Original British Early P1730 Long Land Pattern Brown Bess Flintlock Musket by Vaughan Dated 1731 with Skirted Bottom Bayonet
Original Item: One of a Kind. This is one of the scarcest early "Long Land Pattern" Brown Bess 46" barrel muskets to come "out of the attic" in years! And it even comes with the correct early pattern "Skirted Bottom" socket bayonet! Often called the P1730 (Pattern 1730) Brown Bess Musket, this was the very first pattern of Brown Bess, initially known as the "King's Pattern" musket. There are fewer than 20 known surviving examples in existence today, with the majority of those guns in museums and only a handful to be known in private collections. Known museums examples are:
- 6 at Colonial Williamsburg
- 5 at Museum of Edinburgh
- 1 at Royal Armouries Museum Leeds
- 1 at Valley Forge National Historical Park (Neumann Collection)
- 1 at Fort Ticonderoga (Nitollo collection)
Dated 1731 and manufactured by John Vaughan, examples are known to exist but never actually seen! Please see The Brown Bess: An Identification Guide and Illustrated Study of Britain's Most Famous Musket by Erik Goldstein and Stuart Mowbray, published 2010, pages 18 to 37, which confirm that VAUGHAN examples have eluded inspection.
It has the correct "banana" shaped lock plate for the period, with a single screw behind the hammer, also period correct. There is no support "bridle" on the flash pan for the frizzen, which was not introduced as standard until later in the 18th century. The lock plate is fully marked with Crown over G.R. mid lock for King George II, with VAUGHAN / 1731 across the tail. There is also the "Lock Viewers Mark" (Crown over Broad Arrow) underneath the frizzen. Action is strong and holds at half cock, firing correctly at full cock.
The musket has a full regulation length 46" .75" bore steel barrel, marked on the breech with British proofs, with the top one the CROWN / GR / BROAD ARROW Proof for King George II, who reigned 1727 to 1760. The lower proof is the CROWN / CROSSED SCEPTERS of William Ketland of Birmingham, England, who was so prolific that his marking later became the Birmingham City Proof mark.
Measuring 62 1/2" in overall length, the musket features all brass furniture, including the protruding rounded side plate with tail. The underside has the correct four ramrod pipes, with a short front pipe, as the longer front pipe was not introduced until 1756. There is a wooden ramrod still held in place, with a very nice brass end cap. The butt plate is faintly engraved with 41, which is most likely a rack number for storage. In outstanding condition with 200 years of dirt having been carefully removed and minor restoration and repairs undertaken. The massive walnut stock shows a few age cracks near the butt plate, as well as some working life repairs along the woodline.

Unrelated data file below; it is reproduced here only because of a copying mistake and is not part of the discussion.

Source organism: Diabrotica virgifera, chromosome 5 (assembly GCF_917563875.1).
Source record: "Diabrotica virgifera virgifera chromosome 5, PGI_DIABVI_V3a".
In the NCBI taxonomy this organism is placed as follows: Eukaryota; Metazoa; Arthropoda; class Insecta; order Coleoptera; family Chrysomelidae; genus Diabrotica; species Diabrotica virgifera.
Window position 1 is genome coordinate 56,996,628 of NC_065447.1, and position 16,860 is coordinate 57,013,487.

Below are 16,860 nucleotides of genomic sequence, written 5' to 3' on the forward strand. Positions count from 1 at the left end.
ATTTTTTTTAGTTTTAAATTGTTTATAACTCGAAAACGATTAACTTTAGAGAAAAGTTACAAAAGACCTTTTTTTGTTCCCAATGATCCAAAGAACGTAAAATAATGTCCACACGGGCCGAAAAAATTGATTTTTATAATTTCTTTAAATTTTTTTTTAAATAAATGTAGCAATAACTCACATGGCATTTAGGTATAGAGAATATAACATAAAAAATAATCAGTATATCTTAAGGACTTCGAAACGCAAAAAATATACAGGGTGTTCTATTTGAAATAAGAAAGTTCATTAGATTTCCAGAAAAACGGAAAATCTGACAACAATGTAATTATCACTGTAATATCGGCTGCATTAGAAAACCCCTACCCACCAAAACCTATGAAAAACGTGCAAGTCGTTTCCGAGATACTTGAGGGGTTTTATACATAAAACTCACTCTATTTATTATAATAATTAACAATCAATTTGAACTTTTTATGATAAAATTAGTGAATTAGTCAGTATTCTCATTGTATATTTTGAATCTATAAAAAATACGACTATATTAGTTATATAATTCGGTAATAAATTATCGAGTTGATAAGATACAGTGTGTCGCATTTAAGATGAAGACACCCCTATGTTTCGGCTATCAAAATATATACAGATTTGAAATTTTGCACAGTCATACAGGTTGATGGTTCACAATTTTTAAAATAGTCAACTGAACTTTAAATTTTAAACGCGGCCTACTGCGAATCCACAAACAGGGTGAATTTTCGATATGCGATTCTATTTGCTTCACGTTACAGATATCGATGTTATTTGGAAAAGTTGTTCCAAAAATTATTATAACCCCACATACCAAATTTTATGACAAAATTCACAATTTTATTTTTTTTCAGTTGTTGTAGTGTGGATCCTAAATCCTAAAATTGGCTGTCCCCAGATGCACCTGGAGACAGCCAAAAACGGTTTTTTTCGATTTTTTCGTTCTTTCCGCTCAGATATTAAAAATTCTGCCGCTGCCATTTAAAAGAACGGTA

This Musket comes complete with its "skirted bottom" Socket bayonet with 17" blade and being 21 1/2" in overall length. It is marked with 94 near the sight channel, with 41 on the other side, matching the number on the musket butt plate. The "skirted bottom" refers to where the blade joins the socket, and was only seen on the very earliest examples of Brown Bess socket bayonets.
A great example of an Early British Long Land Pattern Brown Bess that escaped later modifications. This is a really exciting find from the home of a British Aristocrat and privately purchased over there. A very fine musket, today so hard to find, ready to display!
Year of Manufacture: 1731
Caliber: .75" Musket
Ammunition Type: Lead Ball & Powder
Barrel Length: 46 inches
Overall Length: 62 1/2 inches
Feed System: Muzzle-Loaded
Blade length: 17"
Blade style: Triangular Socket
Socket Length: 4"
Overall length: 21 1/2"
NOTE: International orders of antique firearms MUST be shipped using UPS WW Services (courier). USPS Priority Mail international will not accept these. International customers should always consult their country's antique gun laws prior to ordering.
- This product is available for international shipping.
IMA considers all of our antique guns as non-firing, inoperable and/or inert. Title 18, U.S. Code, Section 921(a)(16) defines antique firearms as all guns made prior to 1899. This law exempts antique firearms from any form of gun control or special engineering because they are not legally considered firearms. No FFL, C&R or any license is required to possess, transport, sell or trade Antique guns. All rifles and muskets sold by IMA that were manufactured prior to 1899 are considered Antiques by the US BATF (United States Bureau of Alcohol, Tobacco & Firearms). Therefore, all of IMA's Antique guns may be shipped to all US States and most nations around the world.
These antique guns are not sold in "live" condition, and are not tested for the the ability to feed or load any type of cartridge. They are sold as collector's items or as "wall hangers" not for use, and we make no guarantees regarding functionality aside from what is stated in the description. Any attempt at restoring an antique gun to be operational is strongly discouraged and is done so at the risk of the customer. By purchasing an antique gun from IMA you thereby release IMA, its employees and corporate officers from any and all liability associated with use of our Antique guns.
Pre-1899 Manufacture, no licenses required, allowed to ship to almost any deliverable address across the globe. Please note that for international shipping, these MUST be shipped using UPS WW Services. International customers should always consult their country's antique gun laws prior to ordering.
- Not eligible for payment with Paypal or Amazon